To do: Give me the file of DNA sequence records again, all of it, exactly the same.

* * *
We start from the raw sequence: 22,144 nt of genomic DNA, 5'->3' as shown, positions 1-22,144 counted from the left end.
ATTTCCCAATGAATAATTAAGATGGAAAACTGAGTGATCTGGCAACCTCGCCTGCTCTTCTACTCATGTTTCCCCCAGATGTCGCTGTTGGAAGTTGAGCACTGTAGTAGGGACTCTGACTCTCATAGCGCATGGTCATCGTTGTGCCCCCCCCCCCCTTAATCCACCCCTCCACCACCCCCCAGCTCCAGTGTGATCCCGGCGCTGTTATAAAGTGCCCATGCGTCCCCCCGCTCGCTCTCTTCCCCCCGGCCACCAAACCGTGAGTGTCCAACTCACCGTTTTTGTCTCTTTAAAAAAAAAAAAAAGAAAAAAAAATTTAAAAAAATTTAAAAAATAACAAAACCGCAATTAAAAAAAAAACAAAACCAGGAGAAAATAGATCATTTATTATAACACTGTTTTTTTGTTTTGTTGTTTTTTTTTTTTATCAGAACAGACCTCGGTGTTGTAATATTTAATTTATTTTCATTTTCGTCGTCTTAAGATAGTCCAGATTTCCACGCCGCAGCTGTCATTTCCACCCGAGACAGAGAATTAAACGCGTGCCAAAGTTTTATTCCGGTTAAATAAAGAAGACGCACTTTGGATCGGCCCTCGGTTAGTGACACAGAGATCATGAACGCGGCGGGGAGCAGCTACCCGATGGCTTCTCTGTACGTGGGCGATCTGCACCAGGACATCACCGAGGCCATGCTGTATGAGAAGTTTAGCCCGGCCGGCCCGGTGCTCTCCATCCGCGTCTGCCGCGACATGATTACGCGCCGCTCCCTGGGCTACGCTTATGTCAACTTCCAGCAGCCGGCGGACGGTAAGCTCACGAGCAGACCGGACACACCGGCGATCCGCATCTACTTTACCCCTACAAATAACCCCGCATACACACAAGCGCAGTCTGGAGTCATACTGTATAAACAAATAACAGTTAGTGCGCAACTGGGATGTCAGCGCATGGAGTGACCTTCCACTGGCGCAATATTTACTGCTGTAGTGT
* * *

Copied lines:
We start from the raw sequence: 22,144 nt of genomic DNA, 5'->3' as shown, positions 1-22,144 counted from the left end.
ATTTCCCAATGAATAATTAAGATGGAAAACTGAGTGATCTGGCAACCTCGCCTGCTCTTCTACTCATGTTTCCCCCAGATGTCGCTGTTGGAAGTTGAGCACTGTAGTAGGGACTCTGACTCTCATAGCGCATGGTCATCGTTGTGCCCCCCCCCCCCTTAATCCACCCCTCCACCACCCCCCAGCTCCAGTGTGATCCCGGCGCTGTTATAAAGTGCCCATGCGTCCCCCCGCTCGCTCTCTTCCCCCCGGCCACCAAACCGTGAGTGTCCAACTCACCGTTTTTGTCTCTTTAAAAAAAAAAAAAAGAAAAAAAAATTTAAAAAAATTTAAAAAATAACAAAACCGCAATTAAAAAAAAAACAAAACCAGGAGAAAATAGATCATTTATTATAACACTGTTTTTTTGTTTTGTTGTTTTTTTTTTTTATCAGAACAGACCTCGGTGTTGTAATATTTAATTTATTTTCATTTTCGTCGTCTTAAGATAGTCCAGATTTCCACGCCGCAGCTGTCATTTCCACCCGAGACAGAGAATTAAACGCGTGCCAAAGTTTTATTCCGGTTAAATAAAGAAGACGCACTTTGGATCGGCCCTCGGTTAGTGACACAGAGATCATGAACGCGGCGGGGAGCAGCTACCCGATGGCTTCTCTGTACGTGGGCGATCTGCACCAGGACATCACCGAGGCCATGCTGTATGAGAAGTTTAGCCCGGCCGGCCCGGTGCTCTCCATCCGCGTCTGCCGCGACATGATTACGCGCCGCTCCCTGGGCTACGCTTATGTCAACTTCCAGCAGCCGGCGGACGGTAAGCTCACGAGCAGACCGGACACACCGGCGATCCGCATCTACTTTACCCCTACAAATAACCCCGCATACACACAAGCGCAGTCTGGAGTCATACTGTATAAACAAATAACAGTTAGTGCGCAACTGGGATGTCAGCGCATGGAGTGACCTTCCACTGGCGCAATATTTACTGCTGTAGTGT